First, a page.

Get ready: student loan payments will come back on February 1st


    Federal borrowers waiting for their regular student loan payments to return on October 1 can breathe a sigh of relief: the break will last until January 31, 2022, the Ministry of Education announced on Friday.

    The department says the extension – the fourth since March 2020 – will be the last. As with previous renewals, this leniency does not apply to private student loans.

    The move means there will be nearly two years of federal student loan borrower payments through January 31.

    The Forbearance began as part of the original Coronavirus Alleviation Act known as the CARES Act. Borrowers received it automatically and the interest rate on their balances was fixed at 0%. The break gave student loan borrowers time to tackle lost jobs, juggle finances, pay for food and shelter, or build up emergency savings.

    In the Ministry of Education’s announcement of this latest extension, Education Minister Miguel Cardona said the time for such measures was over.

    “As our country’s economy continues to recover from a deep dump, this final extension will give students and borrowers the time they need to plan the restart and ensure a smooth path back to repayment,” Cardona said in a press release .

    Even the extra runway doesn’t mean borrowers – or the service providers who process student loan payments – will be ready by February 2022, student loan experts say.

    “The student loan system is not ready to resume repayment on October 1, and President Biden made the right decision to postpone repayment,” said Persis Yu, director of the National Consumer Law Center’s student loan assistance project, in a press release.

    Yu suggested the administration take advantage of the break to consider further facilitations, such as extensive debt relief and adjustments for students so that borrowers in default would not face garnishment of wages or confiscation of tax credits and social security benefits when payments resume be included.

    Scott Buchanan, executive director of the Student Loan Servicing Alliance, the student loan broker trade association, sees the extension as a missed opportunity.

    “The department has yet to do the hard work to come up with a plan for the recovery – which has not yet been done,” he said in an email.

    Buchanan advocated “a gradual resumption where those who have not been financially compromised can resume payment and those who have can continue to suspend payment or use an income-based plan”.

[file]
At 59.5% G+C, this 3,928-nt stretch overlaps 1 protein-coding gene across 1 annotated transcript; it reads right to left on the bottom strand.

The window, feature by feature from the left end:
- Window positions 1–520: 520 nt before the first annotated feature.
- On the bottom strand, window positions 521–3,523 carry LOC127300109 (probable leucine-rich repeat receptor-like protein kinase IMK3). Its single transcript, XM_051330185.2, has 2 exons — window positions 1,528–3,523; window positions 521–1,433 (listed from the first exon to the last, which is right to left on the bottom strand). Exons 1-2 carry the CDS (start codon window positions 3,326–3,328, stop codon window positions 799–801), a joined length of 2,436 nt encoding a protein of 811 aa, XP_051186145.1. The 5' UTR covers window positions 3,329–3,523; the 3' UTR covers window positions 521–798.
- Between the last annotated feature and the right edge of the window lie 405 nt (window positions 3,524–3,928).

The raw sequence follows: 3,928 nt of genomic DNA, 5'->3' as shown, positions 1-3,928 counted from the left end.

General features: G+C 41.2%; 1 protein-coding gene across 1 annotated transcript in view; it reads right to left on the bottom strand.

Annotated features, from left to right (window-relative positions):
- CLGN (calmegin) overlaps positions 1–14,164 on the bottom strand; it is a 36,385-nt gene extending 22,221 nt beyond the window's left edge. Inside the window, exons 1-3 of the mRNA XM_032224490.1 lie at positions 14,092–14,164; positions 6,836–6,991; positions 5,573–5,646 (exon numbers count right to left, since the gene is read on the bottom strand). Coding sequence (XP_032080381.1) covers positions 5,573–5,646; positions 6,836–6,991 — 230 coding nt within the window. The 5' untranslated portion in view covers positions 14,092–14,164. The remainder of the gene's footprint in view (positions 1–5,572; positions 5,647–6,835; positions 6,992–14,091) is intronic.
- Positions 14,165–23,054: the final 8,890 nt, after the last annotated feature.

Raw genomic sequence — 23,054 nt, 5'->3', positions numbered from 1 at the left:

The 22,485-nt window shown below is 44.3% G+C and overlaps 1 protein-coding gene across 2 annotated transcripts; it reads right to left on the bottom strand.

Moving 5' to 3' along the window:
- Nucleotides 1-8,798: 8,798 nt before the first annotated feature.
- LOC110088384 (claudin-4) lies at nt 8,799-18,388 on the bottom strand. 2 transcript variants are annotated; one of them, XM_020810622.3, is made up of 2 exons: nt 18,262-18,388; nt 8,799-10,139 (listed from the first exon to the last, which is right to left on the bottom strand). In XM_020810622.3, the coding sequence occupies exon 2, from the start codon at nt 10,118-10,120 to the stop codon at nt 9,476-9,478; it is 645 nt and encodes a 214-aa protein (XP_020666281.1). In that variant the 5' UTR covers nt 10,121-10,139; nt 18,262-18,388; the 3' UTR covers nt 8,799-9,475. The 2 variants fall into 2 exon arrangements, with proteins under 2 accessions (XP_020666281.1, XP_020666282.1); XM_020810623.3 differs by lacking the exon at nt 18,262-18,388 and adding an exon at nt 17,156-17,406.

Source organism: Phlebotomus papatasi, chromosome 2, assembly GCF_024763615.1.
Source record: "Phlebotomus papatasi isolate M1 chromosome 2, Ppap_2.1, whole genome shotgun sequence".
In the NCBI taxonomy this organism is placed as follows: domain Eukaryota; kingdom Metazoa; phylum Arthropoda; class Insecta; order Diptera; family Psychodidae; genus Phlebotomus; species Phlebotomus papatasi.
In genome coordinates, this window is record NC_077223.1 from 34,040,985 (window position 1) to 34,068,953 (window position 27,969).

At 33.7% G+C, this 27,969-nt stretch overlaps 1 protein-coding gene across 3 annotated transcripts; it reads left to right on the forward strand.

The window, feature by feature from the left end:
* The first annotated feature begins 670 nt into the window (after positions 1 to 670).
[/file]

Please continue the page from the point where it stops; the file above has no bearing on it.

How Should Borrowers Prepare Six Months Before Starting?

    When you have financial problems

    Borrowers who believe they may have trouble making their payment in the next year can use this final payment extension as a trial period.

    Now start making practice payments by setting aside your regular student loan bill. This will get you used to seeing the payment leave your account again. But more importantly, you know if you are financially able to make the payments.

    If practice payment is difficult or impossible after two or three months, contact your servicer to discuss your options, such as: Income-based repayment, or IDR plan.

    Income-oriented repayment plans limit payments to a portion of your income and extend the repayment period. If your income is low enough or you have no job, your payment can be zero. If you are already enrolled with IDR, make sure to re-certify your income with your servicer if it has changed.

    When you are financially stable

    Not all borrowers experienced financial hardship during the economic downturn – and others were able to recover. If you are confident that you will be able to make payments over the next year, this is an opportunity you can use to ensure that your financial goals are met.

    Borrowers interested in lowering their overall debt, lowering the amount of interest on student loans, or paying off them faster should consider making payments in the last section of the break.

    Your payments will count towards any interest that was accrued prior to your principal first, but each payment helps you reduce the total amount you will pay over the life of the loan. Since your loans are automatically deferred, you need to contact the servicer.

    Borrowers with high-interest debt, such as credit cards, or long-term savings goals, such as a home down payment, can apply potential student loan payments for these goals as well.

    For borrowers with special circumstances

    If your situation isn’t as constrained – like late payments or the public service loan program – this is it Extension of deferrals can have particular effects to you. Contact your service provider or lender to learn how best to handle your credit.


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